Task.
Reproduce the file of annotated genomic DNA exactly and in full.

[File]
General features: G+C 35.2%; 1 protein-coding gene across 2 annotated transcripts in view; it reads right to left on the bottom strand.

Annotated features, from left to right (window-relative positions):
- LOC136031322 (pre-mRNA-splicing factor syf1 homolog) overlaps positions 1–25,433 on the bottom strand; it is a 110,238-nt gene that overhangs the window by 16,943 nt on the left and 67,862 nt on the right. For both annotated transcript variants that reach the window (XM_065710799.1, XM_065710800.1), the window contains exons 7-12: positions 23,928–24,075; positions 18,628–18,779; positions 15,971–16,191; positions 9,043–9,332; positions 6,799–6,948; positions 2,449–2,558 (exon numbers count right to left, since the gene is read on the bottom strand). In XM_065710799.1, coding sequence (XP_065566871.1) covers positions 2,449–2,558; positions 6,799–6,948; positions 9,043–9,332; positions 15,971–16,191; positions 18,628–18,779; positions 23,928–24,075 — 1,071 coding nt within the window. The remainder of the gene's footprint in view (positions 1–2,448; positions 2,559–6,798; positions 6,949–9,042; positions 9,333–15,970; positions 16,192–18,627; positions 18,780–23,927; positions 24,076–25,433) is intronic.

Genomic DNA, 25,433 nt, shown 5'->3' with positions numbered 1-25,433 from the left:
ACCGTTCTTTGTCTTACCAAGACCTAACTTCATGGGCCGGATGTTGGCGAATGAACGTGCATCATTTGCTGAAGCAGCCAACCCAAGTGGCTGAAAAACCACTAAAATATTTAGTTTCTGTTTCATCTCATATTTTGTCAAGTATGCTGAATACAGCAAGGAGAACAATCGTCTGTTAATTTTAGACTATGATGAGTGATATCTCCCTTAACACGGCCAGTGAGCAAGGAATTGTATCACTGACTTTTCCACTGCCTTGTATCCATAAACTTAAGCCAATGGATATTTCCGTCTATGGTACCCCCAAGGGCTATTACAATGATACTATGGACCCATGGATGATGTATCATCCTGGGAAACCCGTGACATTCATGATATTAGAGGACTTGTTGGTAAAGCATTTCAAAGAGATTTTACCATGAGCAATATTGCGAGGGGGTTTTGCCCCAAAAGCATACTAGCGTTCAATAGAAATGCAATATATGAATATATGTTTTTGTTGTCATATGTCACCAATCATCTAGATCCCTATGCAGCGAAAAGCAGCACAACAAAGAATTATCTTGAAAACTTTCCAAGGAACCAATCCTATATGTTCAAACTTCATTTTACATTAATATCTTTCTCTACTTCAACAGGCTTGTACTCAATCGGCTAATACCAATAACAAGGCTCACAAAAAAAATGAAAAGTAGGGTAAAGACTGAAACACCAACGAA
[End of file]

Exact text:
General features: G+C 35.2%; 1 protein-coding gene across 2 annotated transcripts in view; it reads right to left on the bottom strand.

Annotated features, from left to right (window-relative positions):
- LOC136031322 (pre-mRNA-splicing factor syf1 homolog) overlaps positions 1–25,433 on the bottom strand; it is a 110,238-nt gene that overhangs the window by 16,943 nt on the left and 67,862 nt on the right. For both annotated transcript variants that reach the window (XM_065710799.1, XM_065710800.1), the window contains exons 7-12: positions 23,928–24,075; positions 18,628–18,779; positions 15,971–16,191; positions 9,043–9,332; positions 6,799–6,948; positions 2,449–2,558 (exon numbers count right to left, since the gene is read on the bottom strand). In XM_065710799.1, coding sequence (XP_065566871.1) covers positions 2,449–2,558; positions 6,799–6,948; positions 9,043–9,332; positions 15,971–16,191; positions 18,628–18,779; positions 23,928–24,075 — 1,071 coding nt within the window. The remainder of the gene's footprint in view (positions 1–2,448; positions 2,559–6,798; positions 6,949–9,042; positions 9,333–15,970; positions 16,192–18,627; positions 18,780–23,927; positions 24,076–25,433) is intronic.

Genomic DNA, 25,433 nt, shown 5'->3' with positions numbered 1-25,433 from the left:
ACCGTTCTTTGTCTTACCAAGACCTAACTTCATGGGCCGGATGTTGGCGAATGAACGTGCATCATTTGCTGAAGCAGCCAACCCAAGTGGCTGAAAAACCACTAAAATATTTAGTTTCTGTTTCATCTCATATTTTGTCAAGTATGCTGAATACAGCAAGGAGAACAATCGTCTGTTAATTTTAGACTATGATGAGTGATATCTCCCTTAACACGGCCAGTGAGCAAGGAATTGTATCACTGACTTTTCCACTGCCTTGTATCCATAAACTTAAGCCAATGGATATTTCCGTCTATGGTACCCCCAAGGGCTATTACAATGATACTATGGACCCATGGATGATGTATCATCCTGGGAAACCCGTGACATTCATGATATTAGAGGACTTGTTGGTAAAGCATTTCAAAGAGATTTTACCATGAGCAATATTGCGAGGGGGTTTTGCCCCAAAAGCATACTAGCGTTCAATAGAAATGCAATATATGAATATATGTTTTTGTTGTCATATGTCACCAATCATCTAGATCCCTATGCAGCGAAAAGCAGCACAACAAAGAATTATCTTGAAAACTTTCCAAGGAACCAATCCTATATGTTCAAACTTCATTTTACATTAATATCTTTCTCTACTTCAACAGGCTTGTACTCAATCGGCTAATACCAATAACAAGGCTCACAAAAAAAATGAAAAGTAGGGTAAAGACTGAAACACCAACGAA